Coding, Testing

ApprovalTests and MVC Views: Tackling the Build Server

In part one of ApprovalTests and MVC Views, Getting Started, I covered the basic mechanics of getting an MVC View under test.  In part two, Working with Data, I showed how you can create seams in your MVC project that allow you to avoid your repository and inject test data into the View.  These tests were more interesting that the tests in part one, and once you know where and how to create your seams for testing MVC views, you can really get into the groove covering your view with tests.  In this article we’ll look at running our tests on a build server.  Trying to run the tests on the build server will reveal one of the drawbacks of our dependency on the webserver.  But, we’ll see how to overcome it.

To review, we started this example with File->New Project and our goal is to create a set of tests that run consistently under Visual Studio, NCrunch, and CC.NET.  All of the source code is available as a mercurial repository on  If you haven’t already watched it, take 15 minutes to check out Llewellyn Falco’s video: Using ApprovalTests in .Net 20 Asp.Mvc Views.

Automated View Testing

You can build upon the techniques described in the previous two articles to build tests appropriate for your project. And you toddle along happily for a while writing your tests and code, until you hit the next speed bump when you try to send your code up to the build server.  After reading this article, you’ll know what to do to get your tests running on the server, and I hope it won’t seem like a speed bump to you at all. For now, lets just charge ahead like we don’t know any better and send our code to the build server.

I’m using CC.NET and other than the fact that I’m pretty sure its raising my electric bill my only complaint is that the configuration system is a little clunky. Maybe there’s better stuff out there but for now CC.NET is meeting my needs.  I configured the build server to keep an eye on MVCTestSite’s repository on and fetched the test results once it was done. All the tests passed except for the view tests. Here’s our error:

Test method MVCTestSite.Tests.Views.HomeViewsTest.TestAboutView threw exception:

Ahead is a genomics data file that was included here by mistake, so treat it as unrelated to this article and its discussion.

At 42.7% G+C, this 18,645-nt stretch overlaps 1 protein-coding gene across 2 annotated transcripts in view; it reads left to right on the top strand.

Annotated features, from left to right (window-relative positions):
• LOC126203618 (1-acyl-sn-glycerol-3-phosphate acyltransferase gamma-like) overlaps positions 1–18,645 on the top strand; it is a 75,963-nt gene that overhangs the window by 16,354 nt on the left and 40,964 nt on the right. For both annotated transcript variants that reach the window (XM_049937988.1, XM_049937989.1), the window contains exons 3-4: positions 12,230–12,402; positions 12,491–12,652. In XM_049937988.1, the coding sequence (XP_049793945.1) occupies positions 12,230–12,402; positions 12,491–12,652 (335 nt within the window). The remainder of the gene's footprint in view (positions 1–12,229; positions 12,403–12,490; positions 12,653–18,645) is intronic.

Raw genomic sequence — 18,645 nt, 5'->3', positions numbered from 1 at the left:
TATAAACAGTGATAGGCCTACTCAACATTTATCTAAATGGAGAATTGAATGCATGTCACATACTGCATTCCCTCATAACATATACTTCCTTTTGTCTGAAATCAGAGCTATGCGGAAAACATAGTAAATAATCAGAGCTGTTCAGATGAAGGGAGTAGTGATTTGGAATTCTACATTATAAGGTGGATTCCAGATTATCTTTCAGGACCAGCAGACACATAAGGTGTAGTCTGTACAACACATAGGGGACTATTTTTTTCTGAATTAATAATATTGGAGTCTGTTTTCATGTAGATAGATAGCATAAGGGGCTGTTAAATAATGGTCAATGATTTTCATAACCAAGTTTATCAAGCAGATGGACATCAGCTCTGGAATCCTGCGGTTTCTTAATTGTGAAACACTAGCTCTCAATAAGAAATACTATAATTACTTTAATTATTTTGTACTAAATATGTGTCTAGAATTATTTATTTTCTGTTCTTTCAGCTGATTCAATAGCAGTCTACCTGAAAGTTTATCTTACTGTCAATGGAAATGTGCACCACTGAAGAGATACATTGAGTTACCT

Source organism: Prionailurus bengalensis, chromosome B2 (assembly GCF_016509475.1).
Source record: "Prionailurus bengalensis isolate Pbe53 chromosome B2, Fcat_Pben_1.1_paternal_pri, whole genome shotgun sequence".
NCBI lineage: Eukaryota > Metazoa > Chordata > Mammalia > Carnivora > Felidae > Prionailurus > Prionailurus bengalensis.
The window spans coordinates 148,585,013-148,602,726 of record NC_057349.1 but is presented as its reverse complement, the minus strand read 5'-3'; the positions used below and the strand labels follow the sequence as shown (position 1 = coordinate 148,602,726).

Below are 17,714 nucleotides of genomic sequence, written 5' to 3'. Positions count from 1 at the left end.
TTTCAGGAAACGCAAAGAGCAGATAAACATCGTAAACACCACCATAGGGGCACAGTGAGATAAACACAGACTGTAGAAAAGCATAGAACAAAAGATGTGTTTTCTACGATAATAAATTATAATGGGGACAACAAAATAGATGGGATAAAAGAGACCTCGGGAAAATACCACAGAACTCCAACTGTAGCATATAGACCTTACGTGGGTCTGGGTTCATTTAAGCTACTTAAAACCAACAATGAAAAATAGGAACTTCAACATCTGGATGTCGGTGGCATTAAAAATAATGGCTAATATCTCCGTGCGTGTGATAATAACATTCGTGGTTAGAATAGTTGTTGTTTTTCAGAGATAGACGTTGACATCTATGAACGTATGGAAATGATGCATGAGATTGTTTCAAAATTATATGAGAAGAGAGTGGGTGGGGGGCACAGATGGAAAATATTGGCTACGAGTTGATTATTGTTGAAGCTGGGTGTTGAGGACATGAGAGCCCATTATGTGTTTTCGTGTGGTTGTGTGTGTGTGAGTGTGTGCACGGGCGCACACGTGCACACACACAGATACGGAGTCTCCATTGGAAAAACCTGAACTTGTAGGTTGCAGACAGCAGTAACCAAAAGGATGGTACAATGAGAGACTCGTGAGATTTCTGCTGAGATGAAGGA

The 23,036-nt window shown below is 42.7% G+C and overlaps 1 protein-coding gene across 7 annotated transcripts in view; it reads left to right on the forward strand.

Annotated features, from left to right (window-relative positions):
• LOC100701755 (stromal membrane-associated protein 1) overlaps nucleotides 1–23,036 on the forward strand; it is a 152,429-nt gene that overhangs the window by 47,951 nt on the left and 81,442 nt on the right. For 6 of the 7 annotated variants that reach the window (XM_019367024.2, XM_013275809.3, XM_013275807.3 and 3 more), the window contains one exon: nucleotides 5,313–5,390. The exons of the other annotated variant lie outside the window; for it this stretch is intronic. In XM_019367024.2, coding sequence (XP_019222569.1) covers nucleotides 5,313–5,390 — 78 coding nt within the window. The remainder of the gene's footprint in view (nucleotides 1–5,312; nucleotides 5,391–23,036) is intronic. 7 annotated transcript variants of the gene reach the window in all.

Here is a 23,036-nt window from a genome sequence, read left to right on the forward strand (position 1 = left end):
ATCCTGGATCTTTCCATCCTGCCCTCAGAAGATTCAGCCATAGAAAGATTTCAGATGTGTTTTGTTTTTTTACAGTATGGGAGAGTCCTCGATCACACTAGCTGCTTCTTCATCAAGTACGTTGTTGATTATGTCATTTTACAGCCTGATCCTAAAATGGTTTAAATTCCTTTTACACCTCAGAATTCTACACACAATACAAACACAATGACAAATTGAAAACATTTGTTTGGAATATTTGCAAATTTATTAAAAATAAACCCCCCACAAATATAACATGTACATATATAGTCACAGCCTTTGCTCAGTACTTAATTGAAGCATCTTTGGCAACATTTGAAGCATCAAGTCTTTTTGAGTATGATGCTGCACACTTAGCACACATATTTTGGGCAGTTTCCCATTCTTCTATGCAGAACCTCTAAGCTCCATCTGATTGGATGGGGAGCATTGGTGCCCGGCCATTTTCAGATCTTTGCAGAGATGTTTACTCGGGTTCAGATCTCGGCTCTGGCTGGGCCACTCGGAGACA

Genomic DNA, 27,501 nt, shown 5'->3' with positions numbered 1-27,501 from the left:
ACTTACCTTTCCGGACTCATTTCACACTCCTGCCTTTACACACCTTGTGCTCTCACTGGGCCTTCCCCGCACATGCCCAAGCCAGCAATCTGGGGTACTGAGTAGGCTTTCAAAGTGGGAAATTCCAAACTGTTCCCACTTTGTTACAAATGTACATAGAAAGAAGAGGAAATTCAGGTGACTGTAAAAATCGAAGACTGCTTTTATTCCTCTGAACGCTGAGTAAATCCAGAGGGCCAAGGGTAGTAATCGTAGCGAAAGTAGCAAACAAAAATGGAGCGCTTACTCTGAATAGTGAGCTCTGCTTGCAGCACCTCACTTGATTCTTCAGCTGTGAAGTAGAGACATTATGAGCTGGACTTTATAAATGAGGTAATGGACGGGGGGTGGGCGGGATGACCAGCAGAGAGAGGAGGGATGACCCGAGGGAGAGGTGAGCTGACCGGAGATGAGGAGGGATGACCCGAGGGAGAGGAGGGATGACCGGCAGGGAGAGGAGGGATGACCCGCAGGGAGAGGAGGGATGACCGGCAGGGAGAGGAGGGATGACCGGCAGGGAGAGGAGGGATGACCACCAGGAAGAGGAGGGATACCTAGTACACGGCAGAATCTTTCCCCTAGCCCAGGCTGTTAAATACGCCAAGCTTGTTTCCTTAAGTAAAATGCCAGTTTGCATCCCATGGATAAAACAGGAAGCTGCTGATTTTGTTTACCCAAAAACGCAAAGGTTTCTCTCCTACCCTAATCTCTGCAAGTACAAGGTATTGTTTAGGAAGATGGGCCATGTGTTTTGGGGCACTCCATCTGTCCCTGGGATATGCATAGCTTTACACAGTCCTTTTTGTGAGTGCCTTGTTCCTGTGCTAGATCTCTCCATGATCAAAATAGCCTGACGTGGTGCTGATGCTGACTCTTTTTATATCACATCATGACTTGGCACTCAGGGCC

System.Exception: The following error occurred while connecting to:



Unable to connect to the remote server —> System.Net.WebException: Unable to connect to the remote server —> System.Net.Sockets.SocketException: No connection could be made because the target machine actively refused it

Looks familiar. It’s the second gotcha all over again, the web server is not running.  On the build server we don’t have the option of clicking “Start Without Debugging” in Visual Studio.  Even if we could, we want our build server to be completely automated.  If the build process requires us to do something before we can test, it’s broken.

Lucky for us, CassiniDev is a fantastic open source project well suited for solving this problem (emphasis original):

The goal of the CassiniDev project is to provide an open platform for developing a robust ASP.Net web server implementation that addresses many of the limitations and difficulties encountered when using Cassini and/or Visual Studio Development Server.
CassiniDev is packaged as a standalone WinForms GUI application, a console application and library assembly suitable for self hosting and in automated testing scenarios including continuous integration and as a 100% compatible drop-in replacement for the Visual Studio 2008/2010 development server.

Sounds like just the thing we need. CassiniDev can take the place of IIS Express or Cassini, but since we want to run this server from a continuous integration system, we want to use the self-hosting option. We’ll do this by taking a reference to CassiniDev in our test project, starting the server during test setup, and stopping the server during teardown. With CassiniDev to serve our pages, we should be able to get our tests working in all three build environments.

Install CassiniDev using NuGet.


Once we have a reference to CassiniDev, test classes that contain web requests need to extend the CassiniDevServer class. All of our view tests (some real and some imagined) already extend our own MvcTest base class to perform the PortFactory setup, so by extending CassiniDev server with MvcTest, we should be able to add CassiniDev support to all of our View tests at once.